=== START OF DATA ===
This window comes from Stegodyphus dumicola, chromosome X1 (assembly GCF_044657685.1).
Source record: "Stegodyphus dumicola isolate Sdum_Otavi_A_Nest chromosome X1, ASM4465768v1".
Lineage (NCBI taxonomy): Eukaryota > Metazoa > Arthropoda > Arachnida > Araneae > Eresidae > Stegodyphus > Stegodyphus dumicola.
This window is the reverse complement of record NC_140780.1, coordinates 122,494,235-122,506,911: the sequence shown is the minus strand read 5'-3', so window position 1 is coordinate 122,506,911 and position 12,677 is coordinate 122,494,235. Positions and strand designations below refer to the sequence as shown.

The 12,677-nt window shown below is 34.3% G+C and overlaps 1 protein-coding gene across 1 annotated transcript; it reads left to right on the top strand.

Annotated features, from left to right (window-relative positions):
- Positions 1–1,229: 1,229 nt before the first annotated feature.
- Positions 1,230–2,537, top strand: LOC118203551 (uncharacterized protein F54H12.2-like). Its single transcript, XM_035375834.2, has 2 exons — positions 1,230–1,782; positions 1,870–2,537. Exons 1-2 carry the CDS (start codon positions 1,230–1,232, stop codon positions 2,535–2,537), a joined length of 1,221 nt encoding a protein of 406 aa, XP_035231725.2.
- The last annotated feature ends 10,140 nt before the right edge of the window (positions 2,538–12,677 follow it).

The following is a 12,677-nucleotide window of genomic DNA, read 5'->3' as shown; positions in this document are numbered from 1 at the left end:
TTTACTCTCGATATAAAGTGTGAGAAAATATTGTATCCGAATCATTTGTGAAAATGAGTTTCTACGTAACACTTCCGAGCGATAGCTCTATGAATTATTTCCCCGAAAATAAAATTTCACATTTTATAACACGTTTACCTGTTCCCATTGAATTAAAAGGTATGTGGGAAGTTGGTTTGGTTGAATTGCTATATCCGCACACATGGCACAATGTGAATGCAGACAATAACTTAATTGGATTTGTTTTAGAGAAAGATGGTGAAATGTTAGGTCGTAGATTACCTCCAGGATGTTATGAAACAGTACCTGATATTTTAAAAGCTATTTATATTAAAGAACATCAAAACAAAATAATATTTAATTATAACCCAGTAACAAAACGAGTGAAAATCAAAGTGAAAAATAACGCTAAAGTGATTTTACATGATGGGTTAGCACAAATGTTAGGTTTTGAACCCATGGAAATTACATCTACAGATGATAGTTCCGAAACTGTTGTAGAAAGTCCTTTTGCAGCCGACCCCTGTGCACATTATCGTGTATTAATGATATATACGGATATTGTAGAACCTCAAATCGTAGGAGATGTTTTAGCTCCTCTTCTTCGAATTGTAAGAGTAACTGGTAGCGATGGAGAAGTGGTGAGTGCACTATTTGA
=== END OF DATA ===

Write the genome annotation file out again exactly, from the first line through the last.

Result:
This window comes from Stegodyphus dumicola, chromosome X1 (assembly GCF_044657685.1).
Source record: "Stegodyphus dumicola isolate Sdum_Otavi_A_Nest chromosome X1, ASM4465768v1".
Lineage (NCBI taxonomy): Eukaryota > Metazoa > Arthropoda > Arachnida > Araneae > Eresidae > Stegodyphus > Stegodyphus dumicola.
This window is the reverse complement of record NC_140780.1, coordinates 122,494,235-122,506,911: the sequence shown is the minus strand read 5'-3', so window position 1 is coordinate 122,506,911 and position 12,677 is coordinate 122,494,235. Positions and strand designations below refer to the sequence as shown.

The 12,677-nt window shown below is 34.3% G+C and overlaps 1 protein-coding gene across 1 annotated transcript; it reads left to right on the top strand.

Annotated features, from left to right (window-relative positions):
- Positions 1–1,229: 1,229 nt before the first annotated feature.
- Positions 1,230–2,537, top strand: LOC118203551 (uncharacterized protein F54H12.2-like). Its single transcript, XM_035375834.2, has 2 exons — positions 1,230–1,782; positions 1,870–2,537. Exons 1-2 carry the CDS (start codon positions 1,230–1,232, stop codon positions 2,535–2,537), a joined length of 1,221 nt encoding a protein of 406 aa, XP_035231725.2.
- The last annotated feature ends 10,140 nt before the right edge of the window (positions 2,538–12,677 follow it).

The following is a 12,677-nucleotide window of genomic DNA, read 5'->3' as shown; positions in this document are numbered from 1 at the left end:
TTTACTCTCGATATAAAGTGTGAGAAAATATTGTATCCGAATCATTTGTGAAAATGAGTTTCTACGTAACACTTCCGAGCGATAGCTCTATGAATTATTTCCCCGAAAATAAAATTTCACATTTTATAACACGTTTACCTGTTCCCATTGAATTAAAAGGTATGTGGGAAGTTGGTTTGGTTGAATTGCTATATCCGCACACATGGCACAATGTGAATGCAGACAATAACTTAATTGGATTTGTTTTAGAGAAAGATGGTGAAATGTTAGGTCGTAGATTACCTCCAGGATGTTATGAAACAGTACCTGATATTTTAAAAGCTATTTATATTAAAGAACATCAAAACAAAATAATATTTAATTATAACCCAGTAACAAAACGAGTGAAAATCAAAGTGAAAAATAACGCTAAAGTGATTTTACATGATGGGTTAGCACAAATGTTAGGTTTTGAACCCATGGAAATTACATCTACAGATGATAGTTCCGAAACTGTTGTAGAAAGTCCTTTTGCAGCCGACCCCTGTGCACATTATCGTGTATTAATGATATATACGGATATTGTAGAACCTCAAATCGTAGGAGATGTTTTAGCTCCTCTTCTTCGAATTGTAAGAGTAACTGGTAGCGATGGAGAAGTGGTGAGTGCACTATTTGA